“You can argue for days about the most authentic vindaloo: Should it have potatoes in it? Should it not?” Irani points out. “But I think — hang on, time out — that entire dish was introduced by the Portuguese 500 years ago. If we’re focused on authenticity being this idea of something not changing, then in that case vindaloo isn’t an authentic Indian dish at all! So whether you take that long view or whether it’s a guy who comes to Asheville six years ago and decides to start changing the way he makes Indian street food, it’s all the same, man. Indian cuisine is not a monolith: Our regional differences are more extreme than even the regional differences in Europe, for example.”
“We get the question all the time: Is it authentic Asian cuisine? I don’t know. It’s authentic to us,” says Gan Shan Station owner and chef Patrick O’Cain, whose often-praised menu serves up regionally grown ingredients put together with traditional Asian techniques. He, too, has spent time traveling and learning throughout Asia. “It’s authentic to what we do and to our restaurant. But it may not be authentic to someone who had this dish that their grandmother made in China — which is also not the same ‘authentic’ as the person who lived right down the street in China and how their grandmother makes it. I’ve found that real authenticity is only valuable to the individual. You can be authentic to what you do individually, to yourself, but ‘authentic’ as a general term, I don’t think it exists. It’s a meaningless word.”
Food Republic writer Matt Rodbard, co-author of the cookbook Koreatown with New York City chef Deuki Hong, says, “Korean food is rooted in tradition, and there’s a lot of Korean flavors that we use in America, but we’re 6,000 miles from Korea.” Rodbard, who also wrote a guide to New York’s Koreatown, has become something of an authority on Korean enclaves in the U.S. “But to say that someone’s food is authentic is to say that it’s the purest form of that cuisine, and that is total bulls**t. It’s a lazy crutch that food writers, journalists and Yelpers use, because we think we know what that means, but it isn’t pushing the conversation forward.”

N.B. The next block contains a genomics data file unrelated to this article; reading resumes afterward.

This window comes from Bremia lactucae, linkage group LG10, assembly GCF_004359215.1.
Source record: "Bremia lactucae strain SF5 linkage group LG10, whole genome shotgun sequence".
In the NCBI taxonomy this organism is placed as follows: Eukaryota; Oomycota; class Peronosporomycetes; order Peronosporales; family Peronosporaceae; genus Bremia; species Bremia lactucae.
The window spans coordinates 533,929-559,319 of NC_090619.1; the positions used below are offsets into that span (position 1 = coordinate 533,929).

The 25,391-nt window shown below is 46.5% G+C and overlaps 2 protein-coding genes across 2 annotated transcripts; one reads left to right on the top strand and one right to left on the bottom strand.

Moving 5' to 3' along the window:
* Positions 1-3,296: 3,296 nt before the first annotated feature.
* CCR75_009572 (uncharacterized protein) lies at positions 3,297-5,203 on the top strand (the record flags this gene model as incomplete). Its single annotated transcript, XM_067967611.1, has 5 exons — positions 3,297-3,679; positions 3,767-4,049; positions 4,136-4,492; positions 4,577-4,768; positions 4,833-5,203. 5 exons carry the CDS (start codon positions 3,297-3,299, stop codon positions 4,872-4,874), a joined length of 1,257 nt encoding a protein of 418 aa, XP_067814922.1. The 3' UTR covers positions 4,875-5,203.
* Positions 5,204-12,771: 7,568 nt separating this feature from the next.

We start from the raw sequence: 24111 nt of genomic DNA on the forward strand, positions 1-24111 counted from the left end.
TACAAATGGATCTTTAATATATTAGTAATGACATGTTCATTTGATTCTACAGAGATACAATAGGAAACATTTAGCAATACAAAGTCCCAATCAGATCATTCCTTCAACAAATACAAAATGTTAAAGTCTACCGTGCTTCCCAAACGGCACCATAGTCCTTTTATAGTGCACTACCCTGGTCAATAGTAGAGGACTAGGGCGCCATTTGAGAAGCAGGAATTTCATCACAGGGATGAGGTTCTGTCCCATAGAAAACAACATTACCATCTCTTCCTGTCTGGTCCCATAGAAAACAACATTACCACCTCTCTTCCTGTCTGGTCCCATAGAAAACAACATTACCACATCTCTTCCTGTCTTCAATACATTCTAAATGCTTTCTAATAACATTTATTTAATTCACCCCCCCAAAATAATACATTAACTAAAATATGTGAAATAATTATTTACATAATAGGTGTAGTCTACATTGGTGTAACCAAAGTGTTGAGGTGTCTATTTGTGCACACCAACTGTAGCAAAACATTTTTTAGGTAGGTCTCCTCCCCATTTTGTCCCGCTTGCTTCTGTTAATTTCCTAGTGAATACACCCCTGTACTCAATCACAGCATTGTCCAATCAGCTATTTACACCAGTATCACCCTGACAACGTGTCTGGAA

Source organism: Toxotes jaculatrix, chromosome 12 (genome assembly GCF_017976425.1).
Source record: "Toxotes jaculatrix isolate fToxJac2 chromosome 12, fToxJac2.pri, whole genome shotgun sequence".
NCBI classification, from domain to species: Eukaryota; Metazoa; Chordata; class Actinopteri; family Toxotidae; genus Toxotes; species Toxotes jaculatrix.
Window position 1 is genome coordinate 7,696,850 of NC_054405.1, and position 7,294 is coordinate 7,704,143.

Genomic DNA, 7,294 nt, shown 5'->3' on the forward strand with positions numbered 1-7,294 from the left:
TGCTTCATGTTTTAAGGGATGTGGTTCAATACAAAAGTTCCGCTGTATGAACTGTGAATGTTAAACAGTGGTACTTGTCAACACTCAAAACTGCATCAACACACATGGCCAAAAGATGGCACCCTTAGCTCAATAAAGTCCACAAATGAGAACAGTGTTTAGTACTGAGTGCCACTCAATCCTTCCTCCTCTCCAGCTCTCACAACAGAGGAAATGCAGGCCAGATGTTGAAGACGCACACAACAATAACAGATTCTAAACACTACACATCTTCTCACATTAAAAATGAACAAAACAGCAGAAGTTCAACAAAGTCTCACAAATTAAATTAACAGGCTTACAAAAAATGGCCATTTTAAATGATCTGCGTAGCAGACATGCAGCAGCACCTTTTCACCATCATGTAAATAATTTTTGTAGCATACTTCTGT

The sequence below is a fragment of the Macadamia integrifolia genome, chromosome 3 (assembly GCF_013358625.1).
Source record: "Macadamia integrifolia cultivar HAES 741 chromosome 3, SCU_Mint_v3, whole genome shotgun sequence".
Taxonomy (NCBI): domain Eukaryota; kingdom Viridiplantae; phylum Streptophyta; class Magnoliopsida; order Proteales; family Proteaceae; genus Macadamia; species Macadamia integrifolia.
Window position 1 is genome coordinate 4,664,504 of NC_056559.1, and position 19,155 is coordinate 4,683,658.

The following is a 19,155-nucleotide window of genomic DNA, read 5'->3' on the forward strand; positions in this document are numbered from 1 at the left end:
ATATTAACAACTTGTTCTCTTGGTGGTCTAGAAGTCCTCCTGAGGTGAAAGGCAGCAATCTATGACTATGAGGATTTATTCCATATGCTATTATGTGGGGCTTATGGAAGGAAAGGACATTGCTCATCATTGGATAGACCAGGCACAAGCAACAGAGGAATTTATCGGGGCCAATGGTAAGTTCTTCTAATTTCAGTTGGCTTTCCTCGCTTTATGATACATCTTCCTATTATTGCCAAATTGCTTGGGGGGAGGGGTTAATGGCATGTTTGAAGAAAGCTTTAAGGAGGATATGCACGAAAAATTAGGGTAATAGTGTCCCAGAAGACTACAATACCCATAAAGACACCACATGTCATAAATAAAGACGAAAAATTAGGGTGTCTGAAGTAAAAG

Unquestionably, there are traditions in the ways we cook. And for many of us raised on a particular cuisine, those techniques and preparation methods are etched into our DNA. But the traditions and the taste are still profoundly personal, and more often than not, it was never the specific style of dumpling that made your grandmother’s chicken and dumplings so authentic: It was your grandmother who did that.
“The real issue is for people who grew up in a culture and then left it,” Dean maintains. “For me, it’s when you get to the point where you’re just homesick and you start craving stuff. It’s always missing something, and part of it is just being very nostalgic.
“There was a time when you were younger when you would just go out for something, and that experience just doesn’t translate elsewhere. So even if they make it good enough, the most they can do is bring you back a little bit, and then you’re back here again. But, honestly, it’s worth it, because just for a little while, it’s really cool.”
And then you’re back at the beginning — at the start of the search for that spark that made you feel authentic, that made something feel real.